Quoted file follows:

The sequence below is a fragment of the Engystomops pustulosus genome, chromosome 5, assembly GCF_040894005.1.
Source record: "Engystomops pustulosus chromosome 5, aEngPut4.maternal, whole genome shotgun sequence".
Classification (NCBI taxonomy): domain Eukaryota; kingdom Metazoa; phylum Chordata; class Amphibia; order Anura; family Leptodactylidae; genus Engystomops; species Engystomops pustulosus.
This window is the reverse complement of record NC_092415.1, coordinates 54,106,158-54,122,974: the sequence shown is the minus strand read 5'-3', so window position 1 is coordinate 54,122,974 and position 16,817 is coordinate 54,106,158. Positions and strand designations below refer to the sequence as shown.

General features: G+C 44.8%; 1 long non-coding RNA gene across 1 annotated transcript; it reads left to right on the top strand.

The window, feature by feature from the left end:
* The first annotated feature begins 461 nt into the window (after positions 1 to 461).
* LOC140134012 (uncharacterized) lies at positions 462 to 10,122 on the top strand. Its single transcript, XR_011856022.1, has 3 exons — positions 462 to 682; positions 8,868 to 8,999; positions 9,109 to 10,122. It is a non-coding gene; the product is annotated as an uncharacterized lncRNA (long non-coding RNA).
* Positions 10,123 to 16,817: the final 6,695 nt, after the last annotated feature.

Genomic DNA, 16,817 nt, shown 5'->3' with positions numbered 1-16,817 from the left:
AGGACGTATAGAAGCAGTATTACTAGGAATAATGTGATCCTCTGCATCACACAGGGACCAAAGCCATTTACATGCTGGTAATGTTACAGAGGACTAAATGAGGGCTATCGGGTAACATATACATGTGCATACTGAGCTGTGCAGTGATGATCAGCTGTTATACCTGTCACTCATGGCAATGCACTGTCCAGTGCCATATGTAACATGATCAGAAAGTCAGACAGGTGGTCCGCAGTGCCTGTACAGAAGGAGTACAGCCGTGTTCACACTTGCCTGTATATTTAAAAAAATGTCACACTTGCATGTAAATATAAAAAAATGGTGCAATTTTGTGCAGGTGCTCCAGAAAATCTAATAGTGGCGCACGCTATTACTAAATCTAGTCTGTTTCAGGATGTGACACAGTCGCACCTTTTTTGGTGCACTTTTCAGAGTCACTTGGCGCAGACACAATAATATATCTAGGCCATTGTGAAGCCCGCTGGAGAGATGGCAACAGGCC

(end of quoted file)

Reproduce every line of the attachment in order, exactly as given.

The sequence below is a fragment of the Engystomops pustulosus genome, chromosome 5, assembly GCF_040894005.1.
Source record: "Engystomops pustulosus chromosome 5, aEngPut4.maternal, whole genome shotgun sequence".
Classification (NCBI taxonomy): domain Eukaryota; kingdom Metazoa; phylum Chordata; class Amphibia; order Anura; family Leptodactylidae; genus Engystomops; species Engystomops pustulosus.
This window is the reverse complement of record NC_092415.1, coordinates 54,106,158-54,122,974: the sequence shown is the minus strand read 5'-3', so window position 1 is coordinate 54,122,974 and position 16,817 is coordinate 54,106,158. Positions and strand designations below refer to the sequence as shown.

General features: G+C 44.8%; 1 long non-coding RNA gene across 1 annotated transcript; it reads left to right on the top strand.

The window, feature by feature from the left end:
* The first annotated feature begins 461 nt into the window (after positions 1 to 461).
* LOC140134012 (uncharacterized) lies at positions 462 to 10,122 on the top strand. Its single transcript, XR_011856022.1, has 3 exons — positions 462 to 682; positions 8,868 to 8,999; positions 9,109 to 10,122. It is a non-coding gene; the product is annotated as an uncharacterized lncRNA (long non-coding RNA).
* Positions 10,123 to 16,817: the final 6,695 nt, after the last annotated feature.

Genomic DNA, 16,817 nt, shown 5'->3' with positions numbered 1-16,817 from the left:
AGGACGTATAGAAGCAGTATTACTAGGAATAATGTGATCCTCTGCATCACACAGGGACCAAAGCCATTTACATGCTGGTAATGTTACAGAGGACTAAATGAGGGCTATCGGGTAACATATACATGTGCATACTGAGCTGTGCAGTGATGATCAGCTGTTATACCTGTCACTCATGGCAATGCACTGTCCAGTGCCATATGTAACATGATCAGAAAGTCAGACAGGTGGTCCGCAGTGCCTGTACAGAAGGAGTACAGCCGTGTTCACACTTGCCTGTATATTTAAAAAAATGTCACACTTGCATGTAAATATAAAAAAATGGTGCAATTTTGTGCAGGTGCTCCAGAAAATCTAATAGTGGCGCACGCTATTACTAAATCTAGTCTGTTTCAGGATGTGACACAGTCGCACCTTTTTTGGTGCACTTTTCAGAGTCACTTGGCGCAGACACAATAATATATCTAGGCCATTGTGAAGCCCGCTGGAGAGATGGCAACAGGCC